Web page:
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[SGC16-03] Noble gas and halogen subduction processes constrained by the analysis of olivines from Izu-Mariana arc lavas
Keywords:halogen, noble gas, subduction, mantle, volatile recycling
The 3He/4He ratios of samples are in the range of the mid-ocean ridge basalt (MORB) value. This is consistent with helium isotope ratios of the subduction zone mantle xenolith , which indicates a considerably low contribution to the mantle wedge beneath the arc of radiogenic 4He in the subduction fluids observed in the Sanbagawa samples exhumed from depths in the range from 30 to 100 km [1,2]. In contrast, the 40Ar/36Ar ratios for each volcano (299–620) are significantly lower than the MORB source (up to 32,000 ), which indicates significant involvement of atmospheric Ar (40Ar/36Ar = 296) in the arc magmas. Systematically higher 40Ar/36Ar ratios in the rear arc than in the volcanic front suggest that subduction of seawater-derived Ar has a significant effect on the noble gas composition of the magma-generation region. Although the halogen compositions of most of the olivines are close to that of MORB-source mantle, some samples from the rear-arc regions show a significant contribution from pore-fluid-derived halogens. Combined with the noble gas results, halogen-poor fluid associated with atmospheric noble gases may be dominantly released from the subducting slab beneath the arc, while halogen supply from the subducted slab is limited to the magma generation region beneath some volcanoes in the rear arc. This implies the relative persistence of halogens in the subducting slab compared with noble gases.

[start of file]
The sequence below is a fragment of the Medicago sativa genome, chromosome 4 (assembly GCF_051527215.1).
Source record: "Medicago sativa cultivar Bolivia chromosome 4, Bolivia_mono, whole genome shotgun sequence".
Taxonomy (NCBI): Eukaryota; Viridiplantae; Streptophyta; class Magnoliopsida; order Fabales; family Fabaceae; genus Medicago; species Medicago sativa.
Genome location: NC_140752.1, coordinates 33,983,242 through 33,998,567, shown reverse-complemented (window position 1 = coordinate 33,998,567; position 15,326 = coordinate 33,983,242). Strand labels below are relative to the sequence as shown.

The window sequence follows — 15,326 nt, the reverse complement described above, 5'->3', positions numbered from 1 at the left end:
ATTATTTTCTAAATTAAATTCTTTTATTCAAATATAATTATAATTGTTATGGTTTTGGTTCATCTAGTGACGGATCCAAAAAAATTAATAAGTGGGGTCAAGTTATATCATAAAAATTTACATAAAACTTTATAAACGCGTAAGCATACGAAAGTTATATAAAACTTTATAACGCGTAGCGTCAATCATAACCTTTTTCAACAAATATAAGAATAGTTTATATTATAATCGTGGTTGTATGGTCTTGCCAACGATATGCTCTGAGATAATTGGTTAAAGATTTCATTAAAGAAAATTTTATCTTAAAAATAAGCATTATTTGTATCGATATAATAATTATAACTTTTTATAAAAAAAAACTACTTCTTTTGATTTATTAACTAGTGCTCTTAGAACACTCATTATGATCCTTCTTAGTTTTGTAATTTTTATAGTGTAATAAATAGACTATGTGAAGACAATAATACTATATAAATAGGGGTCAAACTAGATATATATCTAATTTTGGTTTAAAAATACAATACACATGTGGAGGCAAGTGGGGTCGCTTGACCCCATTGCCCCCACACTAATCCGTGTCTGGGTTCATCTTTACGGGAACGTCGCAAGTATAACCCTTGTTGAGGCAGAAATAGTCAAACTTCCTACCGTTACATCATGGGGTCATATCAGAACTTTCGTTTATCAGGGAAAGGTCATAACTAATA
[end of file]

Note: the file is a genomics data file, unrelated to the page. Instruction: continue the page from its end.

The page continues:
A simple mass balance calculation of subducted and mantle-derived Ar isotopes reveals that higher subduction flux than that of seawater-derived Ar in the pore fluids of the subducting sediment/crust is required. Although the serpentinized lithosphere in the subducting slab has been regarded as the best candidate for the carrier of seawater-derived Ar with high subduction flux , the ratios of halogens and noble gases to water of slab-derived fluids preserved in the fluid inclusions of subduction zone mantle peridotites are inconsistent with the ratios in serpentinites collected from the Earth’s surface. This requires strong coupling behavior of halogens and noble gases with their host water during hydration of the subducting materials, release of aqueous fluids from subducted slab, and upward migration of the fluids in the mantle wedge. It remains unclear whether noble gases and halogens in the subducting materials are completely released beneath the Izu-Mariana rear arc. However, the presence of seawater-like noble gases in the convecting mantle  implies that a small portion of seawater-dissolved atmospheric noble gases may be transported to greater depths in the deeper mantle, and then incorporated into the mantle convection.
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